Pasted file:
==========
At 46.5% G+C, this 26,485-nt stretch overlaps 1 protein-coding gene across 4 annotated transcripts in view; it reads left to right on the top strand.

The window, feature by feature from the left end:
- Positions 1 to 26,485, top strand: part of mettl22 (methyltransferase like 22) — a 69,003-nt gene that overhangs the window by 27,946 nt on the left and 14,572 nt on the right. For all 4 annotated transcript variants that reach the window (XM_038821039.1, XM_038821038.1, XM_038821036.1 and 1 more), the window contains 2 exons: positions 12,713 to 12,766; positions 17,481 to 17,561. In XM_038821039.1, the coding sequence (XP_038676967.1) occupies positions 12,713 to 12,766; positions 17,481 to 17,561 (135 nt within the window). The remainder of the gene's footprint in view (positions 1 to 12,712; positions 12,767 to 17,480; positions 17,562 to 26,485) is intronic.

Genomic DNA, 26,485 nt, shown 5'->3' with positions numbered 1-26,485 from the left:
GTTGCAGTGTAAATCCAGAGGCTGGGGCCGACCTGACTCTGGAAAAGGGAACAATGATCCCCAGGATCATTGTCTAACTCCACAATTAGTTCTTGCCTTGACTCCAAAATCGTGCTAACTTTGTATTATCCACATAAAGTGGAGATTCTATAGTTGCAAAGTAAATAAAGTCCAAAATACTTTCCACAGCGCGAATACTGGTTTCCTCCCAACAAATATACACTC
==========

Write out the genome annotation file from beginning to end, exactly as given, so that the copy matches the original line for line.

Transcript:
At 46.5% G+C, this 26,485-nt stretch overlaps 1 protein-coding gene across 4 annotated transcripts in view; it reads left to right on the top strand.

The window, feature by feature from the left end:
- Positions 1 to 26,485, top strand: part of mettl22 (methyltransferase like 22) — a 69,003-nt gene that overhangs the window by 27,946 nt on the left and 14,572 nt on the right. For all 4 annotated transcript variants that reach the window (XM_038821039.1, XM_038821038.1, XM_038821036.1 and 1 more), the window contains 2 exons: positions 12,713 to 12,766; positions 17,481 to 17,561. In XM_038821039.1, the coding sequence (XP_038676967.1) occupies positions 12,713 to 12,766; positions 17,481 to 17,561 (135 nt within the window). The remainder of the gene's footprint in view (positions 1 to 12,712; positions 12,767 to 17,480; positions 17,562 to 26,485) is intronic.

Genomic DNA, 26,485 nt, shown 5'->3' with positions numbered 1-26,485 from the left:
GTTGCAGTGTAAATCCAGAGGCTGGGGCCGACCTGACTCTGGAAAAGGGAACAATGATCCCCAGGATCATTGTCTAACTCCACAATTAGTTCTTGCCTTGACTCCAAAATCGTGCTAACTTTGTATTATCCACATAAAGTGGAGATTCTATAGTTGCAAAGTAAATAAAGTCCAAAATACTTTCCACAGCGCGAATACTGGTTTCCTCCCAACAAATATACACTC